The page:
Review of Anticoagulation Therapies in Atrial Fibrillation

Page last updated: 18 December 2012


On 30 September 2011 the Government announced that it would commission Emeritus Professor Lloyd Sansom AO, the former Chair of the Pharmaceutical Benefits Advisory Committee (PBAC), to inform the Government on options for improving the health outcomes of patients treated with anticoagulation therapies, including optimising the use of currently available treatments in Australia as well as the future role of newer therapies for the treatment of atrial fibrillation, such as dabigatran (Pradaxa®).

Further Background

In March 2011, the PBAC recommended that dabigatran was suitable for inclusion on the Pharmaceutical Benefits Scheme (PBS) for the prevention of stroke or embolism in certain groups of patients with atrial fibrillation.  In making their recommendation, the PBAC noted that:

a. Dabigatran represented a cost effective therapy and its use could lead to reductions in morbidity.

b. The opportunity cost to the Commonwealth of listing dabigatran would be significant.

c. Dabigatran derived its advantages over warfarin when warfarin is used sub?optimally. 

d. A number of patients who are reluctant to take warfarin because of  stringent monitoring requirements and interactions with other drugs and foods, but who should be taking oral anticoagulation, would now be treated with dabigatran and this would likely lead to additional benefits and costs not measured in the trial.

e. Low risk patients currently managed on aspirin or no treatment may be unnecessarily transferred to dabigatran.

The public summary document is available.

Since the PBAC recommendation, the Therapeutic Goods Administration issued Safety Advisory Alerts for dabigatran on 5 October and 3 November 2011, noting bleeding?related adverse event reports and advising of renal function monitoring requirements respectively.

Terms of Reference

The Terms of Reference for the Review of Anticoagulation Therapies in Atrial Fibrillation are:

a. To report on current and future options for improving the health outcomes of patients with atrial fibrillation treated with oral anticoagulants.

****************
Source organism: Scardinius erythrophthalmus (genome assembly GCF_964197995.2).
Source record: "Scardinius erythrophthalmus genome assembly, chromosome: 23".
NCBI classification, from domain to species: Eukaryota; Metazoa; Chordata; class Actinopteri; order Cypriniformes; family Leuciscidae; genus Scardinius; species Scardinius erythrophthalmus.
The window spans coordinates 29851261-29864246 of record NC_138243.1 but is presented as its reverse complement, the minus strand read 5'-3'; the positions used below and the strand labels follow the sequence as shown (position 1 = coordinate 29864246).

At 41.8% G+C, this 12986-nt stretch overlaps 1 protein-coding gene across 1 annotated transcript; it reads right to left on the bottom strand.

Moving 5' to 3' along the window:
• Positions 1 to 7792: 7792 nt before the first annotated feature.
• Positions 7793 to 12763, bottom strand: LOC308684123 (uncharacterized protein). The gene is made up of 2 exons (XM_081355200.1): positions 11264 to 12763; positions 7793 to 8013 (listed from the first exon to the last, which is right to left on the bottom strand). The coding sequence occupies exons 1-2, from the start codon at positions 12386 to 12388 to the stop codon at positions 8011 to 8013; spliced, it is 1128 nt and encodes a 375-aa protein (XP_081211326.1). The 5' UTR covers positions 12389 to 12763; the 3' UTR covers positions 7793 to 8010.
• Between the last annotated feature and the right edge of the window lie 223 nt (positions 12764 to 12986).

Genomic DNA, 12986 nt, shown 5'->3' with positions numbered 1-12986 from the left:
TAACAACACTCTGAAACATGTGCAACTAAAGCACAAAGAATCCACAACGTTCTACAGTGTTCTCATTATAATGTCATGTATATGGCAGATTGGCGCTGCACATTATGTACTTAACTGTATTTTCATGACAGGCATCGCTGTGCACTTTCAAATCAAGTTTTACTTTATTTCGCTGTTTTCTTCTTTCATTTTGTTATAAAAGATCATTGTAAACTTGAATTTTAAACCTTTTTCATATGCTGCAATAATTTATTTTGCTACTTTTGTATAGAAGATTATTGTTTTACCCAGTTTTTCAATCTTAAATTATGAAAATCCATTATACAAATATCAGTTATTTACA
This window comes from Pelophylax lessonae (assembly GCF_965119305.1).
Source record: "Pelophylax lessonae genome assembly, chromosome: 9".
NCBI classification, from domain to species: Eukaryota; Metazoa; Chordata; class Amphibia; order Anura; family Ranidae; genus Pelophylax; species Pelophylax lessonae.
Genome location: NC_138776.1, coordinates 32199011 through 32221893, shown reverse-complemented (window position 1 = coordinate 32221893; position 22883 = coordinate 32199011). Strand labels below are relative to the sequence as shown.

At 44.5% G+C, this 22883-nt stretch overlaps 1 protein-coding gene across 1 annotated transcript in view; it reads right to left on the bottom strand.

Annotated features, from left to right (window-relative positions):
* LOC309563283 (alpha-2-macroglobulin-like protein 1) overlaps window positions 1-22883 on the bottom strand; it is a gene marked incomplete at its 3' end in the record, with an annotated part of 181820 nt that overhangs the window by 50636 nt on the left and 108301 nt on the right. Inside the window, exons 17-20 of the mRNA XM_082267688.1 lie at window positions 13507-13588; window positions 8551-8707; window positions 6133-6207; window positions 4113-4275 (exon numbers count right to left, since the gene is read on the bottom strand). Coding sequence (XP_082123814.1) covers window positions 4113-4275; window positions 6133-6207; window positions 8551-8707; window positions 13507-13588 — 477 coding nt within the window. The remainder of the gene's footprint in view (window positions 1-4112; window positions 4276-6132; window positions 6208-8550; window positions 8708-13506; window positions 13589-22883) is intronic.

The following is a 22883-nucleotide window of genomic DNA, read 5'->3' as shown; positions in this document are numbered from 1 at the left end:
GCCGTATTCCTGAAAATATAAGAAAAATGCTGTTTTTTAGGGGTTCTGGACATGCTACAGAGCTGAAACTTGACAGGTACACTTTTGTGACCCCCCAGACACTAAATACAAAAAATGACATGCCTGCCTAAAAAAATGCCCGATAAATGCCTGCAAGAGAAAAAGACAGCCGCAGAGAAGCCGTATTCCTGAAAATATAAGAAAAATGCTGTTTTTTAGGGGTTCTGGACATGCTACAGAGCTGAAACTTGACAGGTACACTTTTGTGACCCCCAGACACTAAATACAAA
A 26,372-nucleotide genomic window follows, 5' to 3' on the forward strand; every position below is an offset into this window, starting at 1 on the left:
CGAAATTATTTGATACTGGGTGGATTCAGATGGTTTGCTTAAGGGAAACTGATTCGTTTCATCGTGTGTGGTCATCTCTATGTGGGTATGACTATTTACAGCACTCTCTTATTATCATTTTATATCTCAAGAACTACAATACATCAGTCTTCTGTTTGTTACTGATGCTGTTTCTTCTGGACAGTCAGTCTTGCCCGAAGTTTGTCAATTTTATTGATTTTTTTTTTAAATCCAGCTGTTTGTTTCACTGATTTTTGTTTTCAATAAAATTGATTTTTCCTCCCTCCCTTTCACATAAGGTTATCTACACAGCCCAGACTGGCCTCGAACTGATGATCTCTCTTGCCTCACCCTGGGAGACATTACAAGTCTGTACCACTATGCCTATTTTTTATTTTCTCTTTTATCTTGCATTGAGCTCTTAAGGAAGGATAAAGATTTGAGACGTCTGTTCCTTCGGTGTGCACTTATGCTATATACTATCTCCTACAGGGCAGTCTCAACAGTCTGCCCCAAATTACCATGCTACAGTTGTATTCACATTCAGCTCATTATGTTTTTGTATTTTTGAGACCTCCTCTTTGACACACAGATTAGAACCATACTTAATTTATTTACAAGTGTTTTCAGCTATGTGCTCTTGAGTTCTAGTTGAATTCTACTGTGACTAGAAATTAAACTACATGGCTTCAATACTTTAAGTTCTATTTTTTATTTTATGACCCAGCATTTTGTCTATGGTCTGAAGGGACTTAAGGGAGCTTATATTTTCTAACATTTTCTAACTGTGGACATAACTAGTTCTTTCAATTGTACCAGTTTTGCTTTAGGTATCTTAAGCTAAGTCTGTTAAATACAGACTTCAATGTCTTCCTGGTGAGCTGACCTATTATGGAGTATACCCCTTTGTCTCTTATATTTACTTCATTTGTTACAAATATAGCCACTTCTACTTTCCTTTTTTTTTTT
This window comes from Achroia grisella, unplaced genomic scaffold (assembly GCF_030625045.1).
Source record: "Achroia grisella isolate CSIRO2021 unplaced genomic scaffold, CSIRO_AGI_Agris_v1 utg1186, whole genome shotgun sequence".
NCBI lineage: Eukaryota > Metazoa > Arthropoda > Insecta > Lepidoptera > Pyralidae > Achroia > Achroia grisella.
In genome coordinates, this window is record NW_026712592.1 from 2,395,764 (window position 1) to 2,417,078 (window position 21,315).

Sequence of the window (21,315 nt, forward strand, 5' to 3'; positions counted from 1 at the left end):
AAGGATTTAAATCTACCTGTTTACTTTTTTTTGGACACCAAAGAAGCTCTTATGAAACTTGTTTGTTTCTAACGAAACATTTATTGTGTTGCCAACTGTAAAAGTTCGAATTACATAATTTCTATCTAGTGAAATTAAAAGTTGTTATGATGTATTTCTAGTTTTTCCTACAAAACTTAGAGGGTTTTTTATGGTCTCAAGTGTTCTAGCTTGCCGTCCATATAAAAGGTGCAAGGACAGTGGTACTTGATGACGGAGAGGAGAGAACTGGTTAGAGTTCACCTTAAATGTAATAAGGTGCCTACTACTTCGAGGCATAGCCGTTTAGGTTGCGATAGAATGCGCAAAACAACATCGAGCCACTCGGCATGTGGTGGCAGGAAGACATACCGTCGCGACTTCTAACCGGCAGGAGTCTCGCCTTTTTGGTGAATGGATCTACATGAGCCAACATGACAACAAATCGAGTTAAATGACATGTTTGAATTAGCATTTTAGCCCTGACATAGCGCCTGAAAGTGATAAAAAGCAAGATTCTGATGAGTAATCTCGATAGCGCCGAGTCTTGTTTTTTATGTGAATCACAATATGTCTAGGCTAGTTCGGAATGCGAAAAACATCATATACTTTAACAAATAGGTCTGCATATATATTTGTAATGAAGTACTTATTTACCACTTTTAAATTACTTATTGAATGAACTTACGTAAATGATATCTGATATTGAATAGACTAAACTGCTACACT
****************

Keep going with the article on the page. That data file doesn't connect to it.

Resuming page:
b. To report on modes of health system delivery which may be used to optimise the use of currently available anticoagulants.

c. To report to what extent optimisation of the use of currently available anticoagulant treatments used in patients with atrial fibrillation would improve health outcomes and at what cost.

d. To examine the future role of newer anticoagulant therapies for atrial fibrillation.

e. To report on any other matter relevant to items a to d above and on any other matters referred to it by the Minister.

Review Process

On 22 December 2011, the Commonwealth Department of Health and Ageing invited submissions to the Review of Anticoagulation Therapies in Atrial Fibrillation. The call for submissions closed on 23 February 2012. The Department received 64 submissions and the majority of these were published on the PBS website, except in cases such as where a request was made for the submission not to be published.

An Issues and Options Paper was released on 29 June 2012. The Paper brought together the issues and options relevant to the Terms of Reference that were raised in submissions to the Review, on-going literature reviews, stakeholder consultations conducted to-date and discussions of the reference group.  The Department invited affected parties and individuals to provide feedback on the Paper, including at a Stakeholder Forum which was held on 4 July 2012.  Feedback was taken into account in the report of the Review.

A reference group assisted Emeritus Professor Sansom AO in the consideration of matters arising during the Review.  The membership of the reference group consisted of experts in the fields of cardiology, haematology, geriatrics, general practice, pharmacy practice and nominees from the Consumers Health Forum and the National Stroke Foundation.

Final Report

The Report of the Review of Anticoagulation Therapies in Atrial Fibrillation is now publicly available.

The Report was current when finalised by Emeritus Professor Sansom AO in late 2012.  The Department appreciates that anticoagulation therapies in atrial fibrillation is a dynamic area with new research being released on a continual basis.

Parts of the Report have been redacted based on “commercial-in-confidence” information.

Next steps

The Report includes a number of recommendations for consideration by Government. Anticoagulation therapies in atrial fibrillation is a complex area. The Minister for Health has released a media release on the Report and the handling of the recommendations.

Should you require further information about the review, please contact